Green Mythology and the High Price of European Electricity

The price of residential electricity in the EU is correlated with the level of renewable energy installed on a per capita basis. The data shows that more renewables leads to higher electricity bills. The notion that renewable energy is cheap is one of five Green energy myths discussed.

A few weeks ago Willis Eschenbach posting at WUWT and Jonathan Drake posting at Paul Homewood produced a chart showing a relationship between European residential electricity prices and the installed renewable energy (RE = wind + solar) per capita for a number of European countries that I have reproduced below. I thought this was one of the most interesting charts I’d seen for a while and wanted to write a post on it, but Dave Rutledge posting at Judith Curry beat me to it.

So why do I think this is important and why do we need another post? Well, the notion that RE is cheap is one of a number of Green energy myths that has become engrained in the public psyche. President Obama evidently believes that renewable electricity is cheap and expanding RE supplies was part of the medicine recommended by the IMF / EU to cure Greece’s economic woes. I have been told many times by those who make their living peddling renewable hardware that RE has brought down European electricity prices. I’m afraid there is little evidence to support that notion in Figure 1. So where does the truth lie?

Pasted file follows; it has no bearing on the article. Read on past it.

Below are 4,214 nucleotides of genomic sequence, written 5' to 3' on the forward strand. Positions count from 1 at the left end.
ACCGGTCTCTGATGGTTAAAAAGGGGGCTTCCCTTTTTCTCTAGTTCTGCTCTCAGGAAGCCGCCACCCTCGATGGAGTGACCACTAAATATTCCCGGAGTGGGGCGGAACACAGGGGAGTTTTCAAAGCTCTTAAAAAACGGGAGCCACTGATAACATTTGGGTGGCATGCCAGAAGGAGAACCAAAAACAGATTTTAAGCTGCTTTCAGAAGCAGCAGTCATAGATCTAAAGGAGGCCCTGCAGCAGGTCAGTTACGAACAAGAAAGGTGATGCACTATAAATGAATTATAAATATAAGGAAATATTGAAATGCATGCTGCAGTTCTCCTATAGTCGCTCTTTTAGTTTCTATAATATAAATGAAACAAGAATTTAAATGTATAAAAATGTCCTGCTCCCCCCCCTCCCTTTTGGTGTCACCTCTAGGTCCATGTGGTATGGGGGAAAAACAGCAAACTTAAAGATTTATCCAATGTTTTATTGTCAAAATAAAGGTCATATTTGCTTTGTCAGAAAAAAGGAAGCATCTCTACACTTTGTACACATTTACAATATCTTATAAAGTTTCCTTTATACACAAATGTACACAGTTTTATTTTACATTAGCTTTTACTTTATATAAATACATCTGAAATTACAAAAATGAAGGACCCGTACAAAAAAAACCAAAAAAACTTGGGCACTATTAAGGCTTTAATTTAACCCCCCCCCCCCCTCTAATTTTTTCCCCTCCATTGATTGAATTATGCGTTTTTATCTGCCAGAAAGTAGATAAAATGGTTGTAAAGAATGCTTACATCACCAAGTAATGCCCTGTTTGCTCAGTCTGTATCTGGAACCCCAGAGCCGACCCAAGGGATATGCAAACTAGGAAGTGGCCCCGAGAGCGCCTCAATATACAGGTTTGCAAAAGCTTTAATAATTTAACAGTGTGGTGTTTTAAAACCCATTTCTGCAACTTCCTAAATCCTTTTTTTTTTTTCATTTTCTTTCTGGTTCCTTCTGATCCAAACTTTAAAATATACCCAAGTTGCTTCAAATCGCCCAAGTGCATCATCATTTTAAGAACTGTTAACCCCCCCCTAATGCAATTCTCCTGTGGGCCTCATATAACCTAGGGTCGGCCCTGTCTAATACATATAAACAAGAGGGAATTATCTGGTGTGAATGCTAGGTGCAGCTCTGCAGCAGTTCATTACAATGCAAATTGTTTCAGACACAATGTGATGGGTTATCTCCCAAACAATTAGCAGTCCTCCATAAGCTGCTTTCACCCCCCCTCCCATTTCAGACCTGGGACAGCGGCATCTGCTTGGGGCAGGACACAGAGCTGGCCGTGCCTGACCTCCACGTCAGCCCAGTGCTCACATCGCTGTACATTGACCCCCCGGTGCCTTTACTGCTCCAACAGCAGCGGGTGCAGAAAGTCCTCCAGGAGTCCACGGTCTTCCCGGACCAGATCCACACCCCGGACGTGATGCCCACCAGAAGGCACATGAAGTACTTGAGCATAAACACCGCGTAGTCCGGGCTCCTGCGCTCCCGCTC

Figure 1 The Y-axis shows residential electricity prices for the second half of 2014 from Eurostat. The X-axis installed wind + solar capacity for 2014 as reported in the 2015 BP statistical review normalised to W per capita using population data for 2014 as reported by the UN.